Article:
This section is also where you’ll describe the specifics of any benefits plans the employee is entitled to. For example, your company could offer dependent care or have a company insurance policy.

5. Well-being

Describe any measures in place that support employee well-being. A remote contract can outline how the company promotes a healthy work-life balance. For example, specify how employees can take time off or delegate work during extended leave.

person drinking tea next to desk

6. Equipment provisions

Some remote positions require specialized equipment or software. To make sure that employees have the tools that they need, remote contract should break down 1) what the employee needs and 2) who is responsible for fulfilling those needs. If there are any limitations in using certain equipment, clarify that in the remote contract as well.

For example, let's say an employee is given a company laptop to use for work. The remote contract should specify whether the employee can let family members use the device, whether there are any restrictions on apps they’re allowed to install, and whether they will be responsible for replacing the laptop if it’s damaged or stolen.

7. Confidentiality 

Confidentiality is an important part of a remote employee’s contract because it’s difficult for an employer to monitor and guide an employee’s behavior when they’re working from a different location.

A confidentiality clause tells the employee everything they’re not allowed to talk about or share outside of appropriate business settings. It can include personal information about their colleagues, client data, information about upcoming projects or products, and sensitive business information, such as financial statements. 

The confidentiality clause can also explain best practices for internet and data safety if the employee has access to sensitive information. These could include not working via public wifi connections or using a personal device to handle finance-related tasks.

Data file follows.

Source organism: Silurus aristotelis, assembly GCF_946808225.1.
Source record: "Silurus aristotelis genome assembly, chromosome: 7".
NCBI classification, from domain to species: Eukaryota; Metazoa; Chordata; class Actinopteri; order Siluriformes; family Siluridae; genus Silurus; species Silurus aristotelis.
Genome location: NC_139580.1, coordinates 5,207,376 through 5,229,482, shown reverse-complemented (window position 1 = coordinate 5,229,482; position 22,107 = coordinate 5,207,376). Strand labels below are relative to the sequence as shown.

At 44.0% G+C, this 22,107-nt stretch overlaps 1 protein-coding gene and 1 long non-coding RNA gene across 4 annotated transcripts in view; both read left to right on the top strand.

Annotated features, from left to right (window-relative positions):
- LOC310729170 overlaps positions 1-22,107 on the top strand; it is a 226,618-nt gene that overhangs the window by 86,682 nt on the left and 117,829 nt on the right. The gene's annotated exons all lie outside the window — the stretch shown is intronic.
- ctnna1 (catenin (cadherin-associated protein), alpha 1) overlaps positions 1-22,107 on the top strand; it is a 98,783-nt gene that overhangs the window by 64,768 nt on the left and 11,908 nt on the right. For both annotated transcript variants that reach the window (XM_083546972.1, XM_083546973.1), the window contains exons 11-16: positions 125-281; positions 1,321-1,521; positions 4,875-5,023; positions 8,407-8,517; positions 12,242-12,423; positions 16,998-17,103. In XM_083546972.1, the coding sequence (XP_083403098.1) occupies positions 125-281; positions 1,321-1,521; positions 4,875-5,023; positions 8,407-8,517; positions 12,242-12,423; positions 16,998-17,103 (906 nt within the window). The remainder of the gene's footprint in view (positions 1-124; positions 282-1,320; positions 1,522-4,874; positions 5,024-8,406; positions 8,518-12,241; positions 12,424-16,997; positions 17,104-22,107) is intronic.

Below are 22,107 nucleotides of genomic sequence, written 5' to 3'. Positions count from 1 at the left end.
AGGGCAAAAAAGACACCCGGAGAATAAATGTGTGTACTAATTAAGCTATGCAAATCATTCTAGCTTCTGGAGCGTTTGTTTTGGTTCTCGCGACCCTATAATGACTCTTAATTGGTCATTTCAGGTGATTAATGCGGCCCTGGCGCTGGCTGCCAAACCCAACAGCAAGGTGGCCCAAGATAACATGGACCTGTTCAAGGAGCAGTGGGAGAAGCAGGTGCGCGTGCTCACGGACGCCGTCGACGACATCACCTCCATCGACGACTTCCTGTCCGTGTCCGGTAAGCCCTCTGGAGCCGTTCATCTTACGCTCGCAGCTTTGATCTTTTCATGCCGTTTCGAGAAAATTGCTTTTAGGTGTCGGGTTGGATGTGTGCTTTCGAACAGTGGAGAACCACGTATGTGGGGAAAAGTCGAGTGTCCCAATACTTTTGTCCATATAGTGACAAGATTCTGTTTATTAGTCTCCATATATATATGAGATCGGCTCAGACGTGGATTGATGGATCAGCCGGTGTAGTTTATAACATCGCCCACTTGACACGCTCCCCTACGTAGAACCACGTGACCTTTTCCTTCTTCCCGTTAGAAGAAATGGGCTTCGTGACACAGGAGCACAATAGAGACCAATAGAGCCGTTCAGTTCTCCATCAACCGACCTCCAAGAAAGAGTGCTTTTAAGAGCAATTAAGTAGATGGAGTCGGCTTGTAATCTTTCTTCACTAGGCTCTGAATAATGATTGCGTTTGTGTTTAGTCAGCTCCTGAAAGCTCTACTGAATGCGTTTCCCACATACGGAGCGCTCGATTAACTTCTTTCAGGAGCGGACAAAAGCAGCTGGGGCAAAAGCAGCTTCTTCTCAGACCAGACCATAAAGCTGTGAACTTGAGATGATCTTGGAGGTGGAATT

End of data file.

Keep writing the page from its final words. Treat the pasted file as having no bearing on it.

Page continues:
Paperwork with lock

8. Expense reimbursements 

Remote employees will sometimes incur expenses for their home office setup of remote work responsibilities.

A remote employment agreement should include a clause outlining what the employee is allowed to claim. This can include travel costs when visiting a client or attending a work-related event. 

Along with describing what costs the employee can claim, the expense clause should outline how the employee can request and receive reimbursements from the company.

9. Intellectual property 

An intellectual property (IP) clause outlines the rights your employee has over the content they create or the ideas they produce during work hours and projects. 

For example, does your company’s copywriter own the blog posts they write for the website? Are they allowed to share this content on other platforms? Are they allowed to use this content in their personal portfolio when seeking future employment? 

Specifying IP rights in remote contracts helps both employees and employers protect intellectual property and avoid future disputes.

10. Data security 

A data security clause describes how the employee should keep personal and professional data secure.

If your company uses a specific data security method or platform, the working contract should explain what that means for the employee and how you expect them to handle data safety. It can also touch on virtual private networks and other best practices for internet safety.  

data security cybersecurity

11. Taxes

This clause outlines the way your company handles taxes to keep your business compliant in the employee’s country of residence. You’ll explain whether taxes and other deductibles are automatically deducted from their salary, as well as the amounts you’ll withhold. 

Since different countries have unique tax laws, each contract should comply with the laws in the employee’s specific region. A global HR partner with in-depth knowledge of taxation systems around the world like Remote can help you stay compliant. 

12. Termination 

Finally, a remote working contract should always define termination terms so the employee and employer are both protected from unlawful or improper termination.

Within the contract, define when and how both parties can go about terminating the contract. This includes notice periods on how soon terminations should be communicated, and all grounds for fair contract termination.

Stay compliant with Remote

Your employees need to comply with the contracts they sign, and your business needs to comply with the law. The challenge lies in knowing whether the contract you’ve put together is legal in the employee’s country of residence. 

Fortunately, Remote can help. With extensive knowledge of labor laws around the world, we make it easy for businesses to grow while remaining compliant. 

With employer of record services and intuitive HR Management software, Remote can help you manage the entire employee lifecycle. Chat with Remote today.